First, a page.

Ferroelectric HfO2 for Emerging Ferroelectric Semiconductor Devices

133  Download (0)

Full text

(1)

Rochester Institute of Technology

RIT Scholar Works

Theses Thesis/Dissertation Collections

11-11-2015

Ferroelectric HfO2 for Emerging Ferroelectric

Semiconductor Devices

Karine Florent

kxf5974@rit.edu

Follow this and additional works at:http://scholarworks.rit.edu/theses

This Thesis is brought to you for free and open access by the Thesis/Dissertation Collections at RIT Scholar Works. It has been accepted for inclusion in Theses by an authorized administrator of RIT Scholar Works. For more information, please contactritscholarworks@rit.edu.

Recommended Citation

(2)

Ferroelectric HfO

2

for Emerging Ferroelectric

Semiconductor Devices

Karine Florent Dr. Santosh Kurinec Advisor

Department of Electrical and Microelectronic Engineering

Kate Gleason College of Engineering

(3)

Ferroelectric HfO

2

for Emerging Ferroelectric

Semiconductor Devices

Karine Florent

A Thesis Submitted

In Partial Fulfillment

Of the Requirements for the Degree of

Master of Science

In

Microelectronic Engineering

Approved By:

Prof.

Dr. Santosh Kurinec Advisor

Prof.

Dr. Dhireesha Kudithipudi Committee Member

Prof.

Dr. Karl Hirschman Committee Member

Prof.

Dr. Michael Pierce Committee Member

Prof.

Dr. Robert PearsonProgram Director

Prof.

Dr. Sohail Dianat Department Head

Department of Electrical and Microelectronic Engineering

Kate Gleason College of Engineering

Rochester Institute of Technology

Rochester, New York

(4)

Acknowledgments

This journey would not have been so enjoyable and successful without the support

of everyone who, in one way or the other, contributed to this project.

A special thanks goes to my advisor, Dr. Santosh Kurinec, for providing me the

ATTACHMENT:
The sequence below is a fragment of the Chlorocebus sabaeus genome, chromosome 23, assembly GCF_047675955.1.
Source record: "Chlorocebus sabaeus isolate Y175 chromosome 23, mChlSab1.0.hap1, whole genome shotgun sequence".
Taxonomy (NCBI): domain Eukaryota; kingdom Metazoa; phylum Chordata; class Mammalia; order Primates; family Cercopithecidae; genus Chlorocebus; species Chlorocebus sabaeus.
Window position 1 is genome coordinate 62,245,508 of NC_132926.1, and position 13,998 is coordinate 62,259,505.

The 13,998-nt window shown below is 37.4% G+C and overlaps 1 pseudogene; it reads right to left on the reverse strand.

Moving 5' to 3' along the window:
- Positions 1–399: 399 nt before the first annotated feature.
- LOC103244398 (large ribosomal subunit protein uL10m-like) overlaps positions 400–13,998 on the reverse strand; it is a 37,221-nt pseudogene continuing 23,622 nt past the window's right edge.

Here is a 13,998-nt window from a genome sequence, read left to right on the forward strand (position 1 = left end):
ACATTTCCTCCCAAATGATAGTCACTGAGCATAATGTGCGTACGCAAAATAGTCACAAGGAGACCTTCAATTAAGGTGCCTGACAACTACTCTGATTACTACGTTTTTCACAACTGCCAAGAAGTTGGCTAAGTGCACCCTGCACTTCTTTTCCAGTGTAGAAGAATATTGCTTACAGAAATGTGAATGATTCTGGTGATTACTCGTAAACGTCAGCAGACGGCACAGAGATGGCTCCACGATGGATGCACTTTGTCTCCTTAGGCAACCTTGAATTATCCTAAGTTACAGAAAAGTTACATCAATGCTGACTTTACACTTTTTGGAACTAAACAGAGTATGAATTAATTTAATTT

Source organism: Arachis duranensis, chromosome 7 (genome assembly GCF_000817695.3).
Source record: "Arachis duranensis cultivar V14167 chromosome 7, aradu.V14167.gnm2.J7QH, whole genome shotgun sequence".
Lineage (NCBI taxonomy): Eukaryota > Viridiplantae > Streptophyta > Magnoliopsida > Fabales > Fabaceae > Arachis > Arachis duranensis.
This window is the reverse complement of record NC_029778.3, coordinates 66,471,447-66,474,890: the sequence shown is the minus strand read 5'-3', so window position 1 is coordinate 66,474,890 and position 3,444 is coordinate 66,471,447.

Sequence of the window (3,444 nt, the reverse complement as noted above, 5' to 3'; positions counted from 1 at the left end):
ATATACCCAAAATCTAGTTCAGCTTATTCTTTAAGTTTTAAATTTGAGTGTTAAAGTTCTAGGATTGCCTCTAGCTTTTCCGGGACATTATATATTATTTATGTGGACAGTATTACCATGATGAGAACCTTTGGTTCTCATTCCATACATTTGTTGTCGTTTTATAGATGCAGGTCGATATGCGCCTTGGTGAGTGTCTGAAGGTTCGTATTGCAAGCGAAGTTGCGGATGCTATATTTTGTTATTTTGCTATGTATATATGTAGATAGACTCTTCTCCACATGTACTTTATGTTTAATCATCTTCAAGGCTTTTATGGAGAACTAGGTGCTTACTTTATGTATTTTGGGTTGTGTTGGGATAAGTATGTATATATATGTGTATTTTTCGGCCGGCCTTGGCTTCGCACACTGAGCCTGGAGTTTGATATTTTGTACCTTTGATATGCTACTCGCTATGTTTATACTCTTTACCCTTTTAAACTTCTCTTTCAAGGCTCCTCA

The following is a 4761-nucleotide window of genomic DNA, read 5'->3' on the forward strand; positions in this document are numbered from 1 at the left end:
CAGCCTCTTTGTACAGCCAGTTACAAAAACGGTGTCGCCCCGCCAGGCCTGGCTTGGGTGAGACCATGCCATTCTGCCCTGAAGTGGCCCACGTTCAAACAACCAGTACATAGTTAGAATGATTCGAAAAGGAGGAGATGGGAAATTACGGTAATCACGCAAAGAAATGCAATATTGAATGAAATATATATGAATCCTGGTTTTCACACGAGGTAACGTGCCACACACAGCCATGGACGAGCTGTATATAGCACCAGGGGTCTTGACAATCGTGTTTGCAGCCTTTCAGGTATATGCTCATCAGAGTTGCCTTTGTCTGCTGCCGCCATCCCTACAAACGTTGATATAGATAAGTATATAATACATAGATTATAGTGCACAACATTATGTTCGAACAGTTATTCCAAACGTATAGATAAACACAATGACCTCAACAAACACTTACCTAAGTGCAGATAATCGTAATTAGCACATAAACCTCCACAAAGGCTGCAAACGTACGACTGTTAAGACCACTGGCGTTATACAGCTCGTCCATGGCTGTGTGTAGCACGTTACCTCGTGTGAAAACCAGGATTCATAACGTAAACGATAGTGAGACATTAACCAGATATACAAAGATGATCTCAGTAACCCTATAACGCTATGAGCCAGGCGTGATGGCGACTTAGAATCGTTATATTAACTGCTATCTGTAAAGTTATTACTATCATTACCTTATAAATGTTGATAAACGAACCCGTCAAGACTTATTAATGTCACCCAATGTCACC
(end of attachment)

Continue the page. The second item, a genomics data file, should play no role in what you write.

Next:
opportunity to work on this project and expand my knowledge on so many topics.

Working on solar cells, 2D materials and finally ferroelectricity was an incredible

op-portunity and gave me the desire to pursue with a PhD.

A special thank goes to the head of the microelectronic department, Dr. Robert

Pearson, for giving me the chance to join the program.

I would like to thank my running partner and also committee member, Dr. Karl

Hirschman, for sharing his knowledge and helping me discover so many trail runs.

A warm thanks to Dr. Michael Pierce for his inputs and help with material

characterizations. I would also like to thank Dr Dhireesha Kudithipudi to be part of

this project. Thanks to National Science Foundation EAGER Grant ECCS-1445386

for supporting this work.

Dr. Uwe Shroeder and Claudia Richter from NaMLab, Dresden are gratefully

acknowledged for their fruitful discussions and the deposition of the films. David

MacMahon from Micron, Manassas is thankfully acknowledged for his TEM/EELS

analysis.

I would like to thank Jackson Anderson for being an exceptional working partner.

Nothing would have been possible without the SMFL staff: Scott Blondell, Bruce

Tolleson, Sean O’Brien, John Nash, Rick Battaglia, Thomas Grimsley, David Yackoff

and Peter Morici. A particular thanks goes to Patricia Meller for her tremendous

help.

(5)

support and making my time in Rochester (and Cancun) a so unique and enjoyable

experience.

I would like to thank my fellow students for their support during this work: Kavya

Duggimpudi, Anusha Aithal, Wilkie Olin-Ammentorp, Abhinav Gaur, Joshua Locke

and Matthew Filmer.

(6)
(7)

Abstract

The spontaneous polarization in ferroelectrics (FE) makes them particularly

attractive for non-volatile memory and logic applications. Non-volatile FRAM

mem-ories using perovskite structure materials, such as Lead Zirconate Titanate (PZT) and

Strontium Bismuth Tantalate (SBT) have been studied for many years. However,

be-cause of their scaling limit and incompatibility with CMOS beyond 130 nm node,

floating gate Flash memory technology has been preferred for manufacturing. The